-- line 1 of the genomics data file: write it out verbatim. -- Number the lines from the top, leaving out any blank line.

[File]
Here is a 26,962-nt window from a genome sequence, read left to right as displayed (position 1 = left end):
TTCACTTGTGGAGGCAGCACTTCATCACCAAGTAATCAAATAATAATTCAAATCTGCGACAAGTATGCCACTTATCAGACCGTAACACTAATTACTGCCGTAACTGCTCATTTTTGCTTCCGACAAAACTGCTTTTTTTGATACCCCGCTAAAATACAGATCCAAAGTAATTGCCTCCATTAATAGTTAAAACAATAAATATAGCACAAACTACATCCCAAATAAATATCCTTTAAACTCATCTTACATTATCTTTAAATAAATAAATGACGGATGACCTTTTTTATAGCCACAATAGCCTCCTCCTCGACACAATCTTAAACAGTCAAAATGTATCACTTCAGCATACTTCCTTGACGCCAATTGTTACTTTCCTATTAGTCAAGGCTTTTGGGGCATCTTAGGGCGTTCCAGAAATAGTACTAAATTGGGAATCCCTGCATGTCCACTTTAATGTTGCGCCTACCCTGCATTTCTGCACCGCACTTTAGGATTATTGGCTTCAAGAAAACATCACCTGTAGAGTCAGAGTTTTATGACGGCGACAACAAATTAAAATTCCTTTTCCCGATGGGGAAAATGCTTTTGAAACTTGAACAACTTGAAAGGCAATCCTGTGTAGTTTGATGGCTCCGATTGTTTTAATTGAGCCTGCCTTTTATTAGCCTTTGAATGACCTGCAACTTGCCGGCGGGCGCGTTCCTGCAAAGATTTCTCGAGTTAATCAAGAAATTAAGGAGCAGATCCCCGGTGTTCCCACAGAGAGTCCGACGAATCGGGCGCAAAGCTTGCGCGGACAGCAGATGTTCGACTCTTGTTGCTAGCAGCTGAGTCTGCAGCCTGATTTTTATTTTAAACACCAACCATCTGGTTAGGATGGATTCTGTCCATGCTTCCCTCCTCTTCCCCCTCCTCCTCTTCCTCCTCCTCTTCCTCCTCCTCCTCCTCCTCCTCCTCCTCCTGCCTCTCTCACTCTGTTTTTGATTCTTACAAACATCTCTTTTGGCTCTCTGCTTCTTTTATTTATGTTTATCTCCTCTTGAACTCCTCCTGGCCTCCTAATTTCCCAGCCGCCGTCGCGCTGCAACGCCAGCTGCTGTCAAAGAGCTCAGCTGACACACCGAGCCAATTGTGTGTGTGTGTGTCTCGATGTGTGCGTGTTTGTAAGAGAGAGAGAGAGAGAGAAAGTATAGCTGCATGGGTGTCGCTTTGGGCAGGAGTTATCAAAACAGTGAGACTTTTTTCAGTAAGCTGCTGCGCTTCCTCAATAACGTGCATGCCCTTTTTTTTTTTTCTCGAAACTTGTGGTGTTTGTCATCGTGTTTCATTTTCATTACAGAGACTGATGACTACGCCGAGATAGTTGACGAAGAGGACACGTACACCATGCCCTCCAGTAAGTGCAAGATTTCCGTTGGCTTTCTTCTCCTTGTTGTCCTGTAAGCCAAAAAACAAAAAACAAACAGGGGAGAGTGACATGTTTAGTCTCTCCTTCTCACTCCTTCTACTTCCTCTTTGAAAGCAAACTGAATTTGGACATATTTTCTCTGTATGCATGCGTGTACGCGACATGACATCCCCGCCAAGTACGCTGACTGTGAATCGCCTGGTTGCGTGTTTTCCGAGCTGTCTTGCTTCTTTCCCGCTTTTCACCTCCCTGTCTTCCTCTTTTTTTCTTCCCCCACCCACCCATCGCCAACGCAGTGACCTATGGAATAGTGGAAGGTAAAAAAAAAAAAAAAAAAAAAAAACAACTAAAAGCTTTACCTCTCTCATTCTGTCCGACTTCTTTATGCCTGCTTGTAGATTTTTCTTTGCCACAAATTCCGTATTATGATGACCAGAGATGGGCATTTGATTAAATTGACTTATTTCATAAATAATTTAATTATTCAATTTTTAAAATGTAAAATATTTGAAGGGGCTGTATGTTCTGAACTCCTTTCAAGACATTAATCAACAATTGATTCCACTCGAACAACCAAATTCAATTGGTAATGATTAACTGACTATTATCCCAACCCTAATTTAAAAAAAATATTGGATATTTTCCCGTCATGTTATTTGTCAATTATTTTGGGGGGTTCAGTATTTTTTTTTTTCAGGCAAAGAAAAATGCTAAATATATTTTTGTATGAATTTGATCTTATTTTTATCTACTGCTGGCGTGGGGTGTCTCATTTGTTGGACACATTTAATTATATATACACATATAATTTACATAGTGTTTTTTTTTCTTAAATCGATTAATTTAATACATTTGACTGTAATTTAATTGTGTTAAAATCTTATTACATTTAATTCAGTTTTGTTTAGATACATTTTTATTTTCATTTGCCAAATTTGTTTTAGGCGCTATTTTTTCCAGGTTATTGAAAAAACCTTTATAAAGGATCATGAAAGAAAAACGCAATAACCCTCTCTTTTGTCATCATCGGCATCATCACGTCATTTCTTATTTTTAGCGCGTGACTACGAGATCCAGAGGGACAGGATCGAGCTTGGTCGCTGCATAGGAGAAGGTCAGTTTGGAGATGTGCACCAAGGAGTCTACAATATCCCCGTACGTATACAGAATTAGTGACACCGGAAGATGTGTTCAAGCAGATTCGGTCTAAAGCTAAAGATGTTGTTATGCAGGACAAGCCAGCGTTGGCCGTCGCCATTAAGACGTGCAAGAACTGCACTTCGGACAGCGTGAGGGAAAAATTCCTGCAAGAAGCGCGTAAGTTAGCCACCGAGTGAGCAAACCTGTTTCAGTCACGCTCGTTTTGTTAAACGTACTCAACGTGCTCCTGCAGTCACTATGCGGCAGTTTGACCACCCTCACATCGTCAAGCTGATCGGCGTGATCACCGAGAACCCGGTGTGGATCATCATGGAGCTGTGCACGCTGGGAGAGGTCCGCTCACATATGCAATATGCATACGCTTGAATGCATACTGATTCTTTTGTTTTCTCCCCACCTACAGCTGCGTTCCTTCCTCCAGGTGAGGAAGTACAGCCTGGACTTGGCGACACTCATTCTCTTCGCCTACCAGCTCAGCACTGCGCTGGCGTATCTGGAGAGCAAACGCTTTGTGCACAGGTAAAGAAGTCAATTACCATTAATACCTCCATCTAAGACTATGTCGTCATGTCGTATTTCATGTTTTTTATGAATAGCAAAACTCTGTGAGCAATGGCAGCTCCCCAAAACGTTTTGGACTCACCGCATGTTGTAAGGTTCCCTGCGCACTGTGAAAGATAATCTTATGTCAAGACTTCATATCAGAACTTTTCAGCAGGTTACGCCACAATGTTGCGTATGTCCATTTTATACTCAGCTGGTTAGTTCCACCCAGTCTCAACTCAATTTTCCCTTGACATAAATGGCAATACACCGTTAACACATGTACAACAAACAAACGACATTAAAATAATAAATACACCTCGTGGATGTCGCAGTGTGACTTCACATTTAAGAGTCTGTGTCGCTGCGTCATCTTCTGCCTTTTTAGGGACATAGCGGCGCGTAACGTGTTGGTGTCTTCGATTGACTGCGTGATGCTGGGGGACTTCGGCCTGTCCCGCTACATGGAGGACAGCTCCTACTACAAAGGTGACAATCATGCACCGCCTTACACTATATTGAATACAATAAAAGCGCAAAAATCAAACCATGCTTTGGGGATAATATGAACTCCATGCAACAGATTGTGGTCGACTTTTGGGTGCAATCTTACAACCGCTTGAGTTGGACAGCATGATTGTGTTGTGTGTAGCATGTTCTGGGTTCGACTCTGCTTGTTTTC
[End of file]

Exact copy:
Here is a 26,962-nt window from a genome sequence, read left to right as displayed (position 1 = left end):